The template has columns and formulas to show me my planned budget AND my actual spendings, which is super helpful. And the best part is that it doesn’t just show numbers, it actually has visual graphs to show how much of my budget I’ve already spent.

    Throughout the projects I update the template with all the things I’ve bought. The budget template then does the math for me and shows if I’m on track, how much money I have left per project or if I’m spending too much.

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    Pro Tip

    Always add 10-20% extra to every cost just to be safe. And don’t forget to add shipping costs where it’s relevant, too!

    Budget template

    Always expect the unexpected and have a Plan B

    This may be my German genes but I always try to prepare for every possible outcome and think of what could go wrong (and I’m going into each project KNOWING something will go wrong, it just happens). And I always have a Plan B!

    Of course this also comes with experience but you can still try to think of things that could go wrong and prepare yourself.

    Need some examples?

    Delivery times could be longer than expected. In that case you could plan to use an alternative product you can get faster. Or think of a temporary solution until it arrives.

    You could run out of materials because you haven’t ordered enough. The rule of thumb is to always order 10-20% more to be safe.

    Measurements are wrong and now things don’t fit. An old handyman saying goes “measure thrice, cut once”. So either measure multiple times to be absolutely sure, or have a Plan B to modify the solution or have a new solution altogether.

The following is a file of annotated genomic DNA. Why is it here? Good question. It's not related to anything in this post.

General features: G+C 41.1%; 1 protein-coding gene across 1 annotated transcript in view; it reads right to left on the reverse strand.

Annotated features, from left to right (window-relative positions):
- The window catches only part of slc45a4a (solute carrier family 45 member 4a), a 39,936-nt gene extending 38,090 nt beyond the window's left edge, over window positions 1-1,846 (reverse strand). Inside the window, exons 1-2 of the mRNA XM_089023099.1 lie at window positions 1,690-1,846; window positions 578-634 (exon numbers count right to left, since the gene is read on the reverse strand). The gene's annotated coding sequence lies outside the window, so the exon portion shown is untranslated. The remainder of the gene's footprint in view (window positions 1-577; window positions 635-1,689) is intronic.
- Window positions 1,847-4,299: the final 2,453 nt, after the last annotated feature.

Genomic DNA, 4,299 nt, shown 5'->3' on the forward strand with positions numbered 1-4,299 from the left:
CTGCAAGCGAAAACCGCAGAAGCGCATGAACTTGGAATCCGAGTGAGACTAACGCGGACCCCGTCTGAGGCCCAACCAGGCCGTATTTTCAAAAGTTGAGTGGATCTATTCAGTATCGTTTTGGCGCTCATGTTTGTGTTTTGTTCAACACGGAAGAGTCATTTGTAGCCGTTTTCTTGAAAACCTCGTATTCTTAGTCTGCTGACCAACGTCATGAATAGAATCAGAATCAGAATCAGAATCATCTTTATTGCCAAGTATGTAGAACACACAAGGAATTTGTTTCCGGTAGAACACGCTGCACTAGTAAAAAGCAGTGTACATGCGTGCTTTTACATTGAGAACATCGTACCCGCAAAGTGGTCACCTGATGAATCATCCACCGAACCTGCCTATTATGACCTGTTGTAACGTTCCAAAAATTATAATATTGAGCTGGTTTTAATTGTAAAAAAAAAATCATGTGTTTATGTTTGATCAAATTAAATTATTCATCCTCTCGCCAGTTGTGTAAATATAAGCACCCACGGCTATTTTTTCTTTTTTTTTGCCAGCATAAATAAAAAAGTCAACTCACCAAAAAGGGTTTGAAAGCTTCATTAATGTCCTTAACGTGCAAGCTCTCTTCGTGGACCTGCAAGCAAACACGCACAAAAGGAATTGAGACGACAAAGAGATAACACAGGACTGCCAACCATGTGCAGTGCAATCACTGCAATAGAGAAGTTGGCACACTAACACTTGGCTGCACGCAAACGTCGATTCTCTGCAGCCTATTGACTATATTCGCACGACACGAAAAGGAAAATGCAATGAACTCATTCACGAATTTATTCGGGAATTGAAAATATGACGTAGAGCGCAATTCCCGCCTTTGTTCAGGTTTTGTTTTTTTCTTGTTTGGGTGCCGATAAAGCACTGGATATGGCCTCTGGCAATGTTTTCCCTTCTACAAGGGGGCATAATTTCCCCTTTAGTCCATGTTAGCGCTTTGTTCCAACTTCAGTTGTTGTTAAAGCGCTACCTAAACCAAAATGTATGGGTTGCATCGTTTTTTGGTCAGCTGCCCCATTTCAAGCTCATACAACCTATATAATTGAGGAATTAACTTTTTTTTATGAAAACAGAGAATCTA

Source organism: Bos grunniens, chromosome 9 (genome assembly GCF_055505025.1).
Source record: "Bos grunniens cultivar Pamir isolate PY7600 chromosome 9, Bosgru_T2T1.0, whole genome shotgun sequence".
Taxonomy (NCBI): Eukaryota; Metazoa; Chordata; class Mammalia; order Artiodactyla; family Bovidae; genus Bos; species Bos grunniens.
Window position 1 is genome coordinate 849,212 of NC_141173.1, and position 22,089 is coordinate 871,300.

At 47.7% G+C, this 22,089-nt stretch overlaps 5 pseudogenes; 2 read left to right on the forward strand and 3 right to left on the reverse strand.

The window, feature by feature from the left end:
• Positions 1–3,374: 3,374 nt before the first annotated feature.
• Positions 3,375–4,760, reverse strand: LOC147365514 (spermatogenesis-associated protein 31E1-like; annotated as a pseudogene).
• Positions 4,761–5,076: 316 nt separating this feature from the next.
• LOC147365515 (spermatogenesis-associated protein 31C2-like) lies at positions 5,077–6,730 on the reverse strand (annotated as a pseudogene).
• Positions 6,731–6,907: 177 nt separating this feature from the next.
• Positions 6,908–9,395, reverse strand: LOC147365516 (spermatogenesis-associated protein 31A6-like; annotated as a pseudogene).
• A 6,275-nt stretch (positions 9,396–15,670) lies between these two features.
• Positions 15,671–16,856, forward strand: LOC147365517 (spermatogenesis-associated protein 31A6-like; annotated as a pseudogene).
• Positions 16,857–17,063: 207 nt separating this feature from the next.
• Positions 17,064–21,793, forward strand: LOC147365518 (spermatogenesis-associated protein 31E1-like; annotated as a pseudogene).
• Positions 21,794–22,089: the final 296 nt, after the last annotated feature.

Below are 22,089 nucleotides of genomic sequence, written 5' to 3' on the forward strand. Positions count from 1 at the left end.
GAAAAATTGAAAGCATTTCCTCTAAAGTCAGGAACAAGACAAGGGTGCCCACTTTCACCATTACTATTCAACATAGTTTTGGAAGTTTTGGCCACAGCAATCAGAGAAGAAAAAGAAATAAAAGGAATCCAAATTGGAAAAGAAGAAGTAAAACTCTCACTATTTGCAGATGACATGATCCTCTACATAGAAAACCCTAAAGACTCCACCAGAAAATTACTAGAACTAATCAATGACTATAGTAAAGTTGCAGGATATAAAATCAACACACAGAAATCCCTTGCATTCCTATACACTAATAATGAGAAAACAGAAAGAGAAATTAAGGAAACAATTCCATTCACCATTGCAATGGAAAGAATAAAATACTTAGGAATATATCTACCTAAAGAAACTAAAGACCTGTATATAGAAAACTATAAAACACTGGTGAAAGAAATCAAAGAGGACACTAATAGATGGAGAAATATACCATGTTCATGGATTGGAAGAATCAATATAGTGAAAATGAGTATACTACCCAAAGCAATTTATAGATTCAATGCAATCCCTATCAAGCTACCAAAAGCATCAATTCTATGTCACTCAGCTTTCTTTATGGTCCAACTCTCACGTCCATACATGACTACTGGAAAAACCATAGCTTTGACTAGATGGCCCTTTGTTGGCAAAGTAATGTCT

How to save money when budgeting for home renovations

    I’ve touched on it a little before: doing your research and comparing prices is important.
    It could potentially save you quite a bit of money.

    Another way to keep the costs down is doing some of your home renovations yourself.
    Labor is oftentimes quite a substantial chunk of the overall budget so cutting all or parts of it out can make a big difference.

    Choosing less expensive alternatives for designer pieces will stretch your home renovation budget. There are tons of amazing dupes (design lingo for duplicates, in case you were wondering) out there, just check Pinterest.

    And last but not least, one of the most surefire ways to save money when budgeting for your home renovations is working with a designer. 

    I know, it sounds counterproductive to spend money on that but a designer can, and will, save you money overall.
    They know the best places to shop for the best prices, know less expensive alternatives for designer pieces and can potentially get your trade discount, too.

    Plus, the time you’ll save doing all the research and designing yourself is important too.

    Nadine, founder of Malmö-based interior design studio NH.DESIGN.